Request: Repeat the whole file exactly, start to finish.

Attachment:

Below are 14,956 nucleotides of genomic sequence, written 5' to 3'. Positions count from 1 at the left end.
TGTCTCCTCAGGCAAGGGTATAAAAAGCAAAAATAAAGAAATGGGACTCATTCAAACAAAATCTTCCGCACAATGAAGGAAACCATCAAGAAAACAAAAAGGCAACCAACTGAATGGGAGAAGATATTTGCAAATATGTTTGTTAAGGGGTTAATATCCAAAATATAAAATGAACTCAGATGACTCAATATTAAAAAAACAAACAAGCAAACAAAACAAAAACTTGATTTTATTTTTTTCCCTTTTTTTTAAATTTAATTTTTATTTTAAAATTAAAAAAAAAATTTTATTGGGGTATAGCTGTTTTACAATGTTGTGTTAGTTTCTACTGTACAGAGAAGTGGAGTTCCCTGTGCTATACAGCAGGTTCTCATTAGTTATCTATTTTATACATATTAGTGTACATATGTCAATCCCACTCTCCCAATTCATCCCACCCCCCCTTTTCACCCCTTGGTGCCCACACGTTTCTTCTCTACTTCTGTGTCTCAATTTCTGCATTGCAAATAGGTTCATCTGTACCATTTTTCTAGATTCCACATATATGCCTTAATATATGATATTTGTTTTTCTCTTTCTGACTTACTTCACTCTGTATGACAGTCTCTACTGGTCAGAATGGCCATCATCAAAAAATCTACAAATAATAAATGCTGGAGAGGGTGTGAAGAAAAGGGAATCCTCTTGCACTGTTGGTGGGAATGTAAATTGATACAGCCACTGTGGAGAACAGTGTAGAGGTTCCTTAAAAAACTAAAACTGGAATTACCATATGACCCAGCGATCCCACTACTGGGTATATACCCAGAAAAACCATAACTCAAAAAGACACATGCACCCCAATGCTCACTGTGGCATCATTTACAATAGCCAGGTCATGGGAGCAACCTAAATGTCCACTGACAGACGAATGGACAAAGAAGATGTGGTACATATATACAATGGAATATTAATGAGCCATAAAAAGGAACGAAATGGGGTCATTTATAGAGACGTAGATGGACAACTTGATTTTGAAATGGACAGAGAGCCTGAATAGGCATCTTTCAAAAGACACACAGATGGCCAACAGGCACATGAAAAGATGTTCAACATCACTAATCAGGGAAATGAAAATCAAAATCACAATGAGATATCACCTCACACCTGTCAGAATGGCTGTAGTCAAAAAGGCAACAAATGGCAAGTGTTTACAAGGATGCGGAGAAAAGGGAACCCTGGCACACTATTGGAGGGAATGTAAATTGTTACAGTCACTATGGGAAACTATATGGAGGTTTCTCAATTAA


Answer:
Below are 14,956 nucleotides of genomic sequence, written 5' to 3'. Positions count from 1 at the left end.
TGTCTCCTCAGGCAAGGGTATAAAAAGCAAAAATAAAGAAATGGGACTCATTCAAACAAAATCTTCCGCACAATGAAGGAAACCATCAAGAAAACAAAAAGGCAACCAACTGAATGGGAGAAGATATTTGCAAATATGTTTGTTAAGGGGTTAATATCCAAAATATAAAATGAACTCAGATGACTCAATATTAAAAAAACAAACAAGCAAACAAAACAAAAACTTGATTTTATTTTTTTCCCTTTTTTTTAAATTTAATTTTTATTTTAAAATTAAAAAAAAAATTTTATTGGGGTATAGCTGTTTTACAATGTTGTGTTAGTTTCTACTGTACAGAGAAGTGGAGTTCCCTGTGCTATACAGCAGGTTCTCATTAGTTATCTATTTTATACATATTAGTGTACATATGTCAATCCCACTCTCCCAATTCATCCCACCCCCCCTTTTCACCCCTTGGTGCCCACACGTTTCTTCTCTACTTCTGTGTCTCAATTTCTGCATTGCAAATAGGTTCATCTGTACCATTTTTCTAGATTCCACATATATGCCTTAATATATGATATTTGTTTTTCTCTTTCTGACTTACTTCACTCTGTATGACAGTCTCTACTGGTCAGAATGGCCATCATCAAAAAATCTACAAATAATAAATGCTGGAGAGGGTGTGAAGAAAAGGGAATCCTCTTGCACTGTTGGTGGGAATGTAAATTGATACAGCCACTGTGGAGAACAGTGTAGAGGTTCCTTAAAAAACTAAAACTGGAATTACCATATGACCCAGCGATCCCACTACTGGGTATATACCCAGAAAAACCATAACTCAAAAAGACACATGCACCCCAATGCTCACTGTGGCATCATTTACAATAGCCAGGTCATGGGAGCAACCTAAATGTCCACTGACAGACGAATGGACAAAGAAGATGTGGTACATATATACAATGGAATATTAATGAGCCATAAAAAGGAACGAAATGGGGTCATTTATAGAGACGTAGATGGACAACTTGATTTTGAAATGGACAGAGAGCCTGAATAGGCATCTTTCAAAAGACACACAGATGGCCAACAGGCACATGAAAAGATGTTCAACATCACTAATCAGGGAAATGAAAATCAAAATCACAATGAGATATCACCTCACACCTGTCAGAATGGCTGTAGTCAAAAAGGCAACAAATGGCAAGTGTTTACAAGGATGCGGAGAAAAGGGAACCCTGGCACACTATTGGAGGGAATGTAAATTGTTACAGTCACTATGGGAAACTATATGGAGGTTTCTCAATTAA